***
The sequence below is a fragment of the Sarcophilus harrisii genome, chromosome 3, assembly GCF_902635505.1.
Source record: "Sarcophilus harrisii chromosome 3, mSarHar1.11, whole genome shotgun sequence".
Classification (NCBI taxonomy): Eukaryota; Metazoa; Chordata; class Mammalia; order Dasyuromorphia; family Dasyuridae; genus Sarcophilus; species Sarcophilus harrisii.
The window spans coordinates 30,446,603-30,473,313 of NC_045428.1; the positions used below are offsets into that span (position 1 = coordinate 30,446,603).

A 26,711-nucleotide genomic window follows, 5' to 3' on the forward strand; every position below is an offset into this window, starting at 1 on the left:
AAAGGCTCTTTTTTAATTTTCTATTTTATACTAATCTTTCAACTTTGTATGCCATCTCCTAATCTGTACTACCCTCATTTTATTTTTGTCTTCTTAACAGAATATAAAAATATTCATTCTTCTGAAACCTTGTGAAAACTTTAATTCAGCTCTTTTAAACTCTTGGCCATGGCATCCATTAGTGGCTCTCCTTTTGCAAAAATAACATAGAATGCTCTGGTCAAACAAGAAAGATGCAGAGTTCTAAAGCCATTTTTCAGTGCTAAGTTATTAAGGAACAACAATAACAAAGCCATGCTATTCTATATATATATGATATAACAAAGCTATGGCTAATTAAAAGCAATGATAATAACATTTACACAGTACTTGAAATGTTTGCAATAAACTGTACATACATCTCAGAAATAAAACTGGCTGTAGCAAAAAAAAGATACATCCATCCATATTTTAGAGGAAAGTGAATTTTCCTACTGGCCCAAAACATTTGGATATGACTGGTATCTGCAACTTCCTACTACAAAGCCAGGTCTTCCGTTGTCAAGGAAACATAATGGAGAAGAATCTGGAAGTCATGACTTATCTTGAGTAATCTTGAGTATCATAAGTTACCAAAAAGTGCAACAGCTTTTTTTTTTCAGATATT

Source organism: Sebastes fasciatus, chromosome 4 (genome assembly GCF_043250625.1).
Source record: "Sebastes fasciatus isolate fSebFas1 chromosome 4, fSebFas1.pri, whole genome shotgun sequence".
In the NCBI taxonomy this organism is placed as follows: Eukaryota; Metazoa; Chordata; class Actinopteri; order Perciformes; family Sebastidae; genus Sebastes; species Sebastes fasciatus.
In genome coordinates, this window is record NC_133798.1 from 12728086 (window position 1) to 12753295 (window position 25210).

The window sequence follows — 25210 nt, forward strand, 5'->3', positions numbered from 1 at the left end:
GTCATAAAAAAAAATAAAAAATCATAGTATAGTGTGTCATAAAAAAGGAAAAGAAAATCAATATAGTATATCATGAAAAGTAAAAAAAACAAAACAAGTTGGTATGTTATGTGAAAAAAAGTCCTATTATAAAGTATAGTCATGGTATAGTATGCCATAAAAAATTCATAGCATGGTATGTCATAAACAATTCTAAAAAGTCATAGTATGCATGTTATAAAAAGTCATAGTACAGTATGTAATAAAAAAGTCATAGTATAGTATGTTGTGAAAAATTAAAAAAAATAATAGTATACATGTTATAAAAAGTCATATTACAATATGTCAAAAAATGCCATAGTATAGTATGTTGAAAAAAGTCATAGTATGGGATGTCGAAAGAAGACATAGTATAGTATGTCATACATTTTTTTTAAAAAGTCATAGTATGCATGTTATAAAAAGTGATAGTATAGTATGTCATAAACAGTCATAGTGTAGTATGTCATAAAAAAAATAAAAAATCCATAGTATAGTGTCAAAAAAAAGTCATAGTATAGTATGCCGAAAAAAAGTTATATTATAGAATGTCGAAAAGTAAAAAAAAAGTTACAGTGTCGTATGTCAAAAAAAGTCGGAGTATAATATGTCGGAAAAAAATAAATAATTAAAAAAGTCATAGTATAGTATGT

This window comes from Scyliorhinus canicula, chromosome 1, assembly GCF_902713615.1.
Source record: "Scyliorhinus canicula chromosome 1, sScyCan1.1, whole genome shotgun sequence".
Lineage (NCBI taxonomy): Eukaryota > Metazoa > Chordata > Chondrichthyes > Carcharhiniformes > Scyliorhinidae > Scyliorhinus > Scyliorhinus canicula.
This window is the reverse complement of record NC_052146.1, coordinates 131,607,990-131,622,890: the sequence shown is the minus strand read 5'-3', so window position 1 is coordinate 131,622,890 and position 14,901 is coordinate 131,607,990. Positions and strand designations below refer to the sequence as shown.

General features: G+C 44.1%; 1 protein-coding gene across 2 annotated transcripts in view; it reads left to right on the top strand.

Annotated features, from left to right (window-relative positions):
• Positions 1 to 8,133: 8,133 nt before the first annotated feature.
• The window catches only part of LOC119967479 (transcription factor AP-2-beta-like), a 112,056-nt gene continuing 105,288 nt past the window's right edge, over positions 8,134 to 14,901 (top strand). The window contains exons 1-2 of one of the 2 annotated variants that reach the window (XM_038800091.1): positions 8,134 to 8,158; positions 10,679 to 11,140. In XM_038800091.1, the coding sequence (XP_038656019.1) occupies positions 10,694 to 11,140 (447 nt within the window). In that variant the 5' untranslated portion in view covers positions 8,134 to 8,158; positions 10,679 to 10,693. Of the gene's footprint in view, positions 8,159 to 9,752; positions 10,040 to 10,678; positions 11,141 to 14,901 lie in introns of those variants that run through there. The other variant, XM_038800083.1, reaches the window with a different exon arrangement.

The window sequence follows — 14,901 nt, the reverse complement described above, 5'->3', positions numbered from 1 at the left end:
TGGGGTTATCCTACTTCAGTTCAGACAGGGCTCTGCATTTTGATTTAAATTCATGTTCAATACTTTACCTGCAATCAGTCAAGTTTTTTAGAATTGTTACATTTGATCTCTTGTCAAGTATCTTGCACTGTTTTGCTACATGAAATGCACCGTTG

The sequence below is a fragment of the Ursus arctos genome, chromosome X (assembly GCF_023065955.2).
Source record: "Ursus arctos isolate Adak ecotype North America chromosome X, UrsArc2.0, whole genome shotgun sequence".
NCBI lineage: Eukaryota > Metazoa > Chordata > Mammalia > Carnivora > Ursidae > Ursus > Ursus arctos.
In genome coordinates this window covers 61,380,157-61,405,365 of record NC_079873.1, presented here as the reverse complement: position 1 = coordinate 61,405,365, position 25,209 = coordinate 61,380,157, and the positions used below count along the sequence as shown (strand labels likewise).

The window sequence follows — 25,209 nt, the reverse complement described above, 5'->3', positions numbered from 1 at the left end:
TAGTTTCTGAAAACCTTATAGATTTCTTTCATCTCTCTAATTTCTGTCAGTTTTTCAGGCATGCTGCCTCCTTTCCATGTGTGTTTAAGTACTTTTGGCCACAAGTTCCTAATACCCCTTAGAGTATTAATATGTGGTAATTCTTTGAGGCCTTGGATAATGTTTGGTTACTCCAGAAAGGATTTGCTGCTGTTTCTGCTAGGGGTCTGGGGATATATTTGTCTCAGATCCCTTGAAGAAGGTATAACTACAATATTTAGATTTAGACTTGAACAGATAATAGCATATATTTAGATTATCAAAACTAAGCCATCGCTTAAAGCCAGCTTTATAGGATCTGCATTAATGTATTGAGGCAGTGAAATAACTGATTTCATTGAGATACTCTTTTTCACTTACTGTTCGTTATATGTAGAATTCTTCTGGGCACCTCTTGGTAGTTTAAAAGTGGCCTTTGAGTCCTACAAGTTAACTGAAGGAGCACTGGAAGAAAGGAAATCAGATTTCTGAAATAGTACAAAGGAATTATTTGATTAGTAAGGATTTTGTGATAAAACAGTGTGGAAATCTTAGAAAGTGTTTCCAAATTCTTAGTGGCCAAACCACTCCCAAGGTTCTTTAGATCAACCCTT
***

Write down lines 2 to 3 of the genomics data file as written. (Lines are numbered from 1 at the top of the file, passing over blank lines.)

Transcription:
Source record: "Sarcophilus harrisii chromosome 3, mSarHar1.11, whole genome shotgun sequence".
Classification (NCBI taxonomy): Eukaryota; Metazoa; Chordata; class Mammalia; order Dasyuromorphia; family Dasyuridae; genus Sarcophilus; species Sarcophilus harrisii.